Europe was the star performer, helped by sharply higher demand for the company's linerboard and containerboard and the results of last year's £864m aquisition of Cellulose du Pin, a French competitor, which has been earnings-enhancing from the start.
Further price increases for Smurfit's main product lines have already been announced, providing yet more momentum.
So why is the stock so cheap? At last night's close of Ir359p, Smurfit is trading on a multiple of six and a half times 1996 projected earnings, compared with about nine times at a similar stage in the last cycle. The company earned about Ir£245m pre-tax in 1989, at the last peak, dropping to as low as Ir£45m during the worst of the recession. Given that analysts expect earnings of about Ir£350m-Ir£360m (Ir46p a share) this year, and perhaps Ir£460m (Ir56p) next, there should be plenty of growth still to come.
One reason for caution is that investors fear the industry will again build capacity just as the market peaks. Smurfit's management swears that will not happen this time. But Stone, a rival, has already announced additional capacity for 1996, while Smurfit is contemplating a new mill in Europe with a capacity of 350,000 tonnes.
The French acquisition means Smurfit has only recently brought its operations into rough balance between Europe and the Americas. As a result, it is planning to take investor relations in the UK much more seriously. It is planning a one-for-one scrip issue. A US listing through American depository receipts is also on the cards.
On fundamentals, Smurfit looks well run. Provided it uses its cash effectively (perhaps another strategic acquisition) rather than engaging in further capacity building, the shares look good value at current prices.
goes far enough
The strong run in the shares of Psion, the hand-held computer group, continued yesterday with a jump of 10p to 290p. They have now risen from a recent low of around 244p, hit just before the group announced 1994 profits more than doubled to £6.55m in mid-March.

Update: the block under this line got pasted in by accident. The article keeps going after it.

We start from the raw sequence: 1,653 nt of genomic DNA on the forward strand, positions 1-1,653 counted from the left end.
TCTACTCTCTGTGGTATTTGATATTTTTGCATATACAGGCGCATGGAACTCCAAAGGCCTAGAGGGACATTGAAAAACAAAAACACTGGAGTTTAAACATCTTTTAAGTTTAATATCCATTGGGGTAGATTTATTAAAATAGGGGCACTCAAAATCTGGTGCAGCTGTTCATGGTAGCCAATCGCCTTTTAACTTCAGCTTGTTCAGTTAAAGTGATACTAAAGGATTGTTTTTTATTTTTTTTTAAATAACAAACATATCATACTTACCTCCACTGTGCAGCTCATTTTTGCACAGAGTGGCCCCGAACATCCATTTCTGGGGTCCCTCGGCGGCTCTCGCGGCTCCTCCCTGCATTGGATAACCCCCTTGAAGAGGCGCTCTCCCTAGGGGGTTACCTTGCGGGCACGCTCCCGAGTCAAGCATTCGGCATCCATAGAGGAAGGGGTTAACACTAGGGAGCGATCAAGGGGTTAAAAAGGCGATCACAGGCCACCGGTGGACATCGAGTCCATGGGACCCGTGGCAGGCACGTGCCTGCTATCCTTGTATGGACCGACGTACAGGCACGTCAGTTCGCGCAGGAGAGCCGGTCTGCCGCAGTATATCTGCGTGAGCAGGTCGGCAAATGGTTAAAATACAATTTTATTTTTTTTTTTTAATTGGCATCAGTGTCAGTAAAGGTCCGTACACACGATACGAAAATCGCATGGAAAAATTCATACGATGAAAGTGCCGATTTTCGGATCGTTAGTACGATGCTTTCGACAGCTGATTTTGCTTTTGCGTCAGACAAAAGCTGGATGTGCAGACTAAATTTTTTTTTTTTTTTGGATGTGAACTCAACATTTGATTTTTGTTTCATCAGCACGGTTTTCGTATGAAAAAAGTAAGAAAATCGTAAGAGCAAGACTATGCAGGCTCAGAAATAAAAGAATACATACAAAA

The finance director, Michael Langley, could find no particular reason for the latest jump. However, he reiterated the message given at the time of the preliminary figures, that trading and margins had been strong in the first quarter. "That continues to be the case," he said.
Yesterday's buying appeared to be coming in lots of about 5,000 shares, suggesting small buyers rather than a predator waiting to swoop. Any bidder has left a move against the company rather late, as it has steadily clawed its way back from losses of £2.2m struck in 1991. A trade buyer would also have to contend with a 45 per cent board stake in the group.
More pertinent is Psion's attempt to move up from the Unlisted Securities Market. If the Stock Exchange authorities give the go-ahead at their meeting on Friday, that should see first dealings as a fully listed company on Monday.
A prospective p/e ratio of around 13, based on forecast profits of £7.5m for this year, suggests the shares are high enough for now.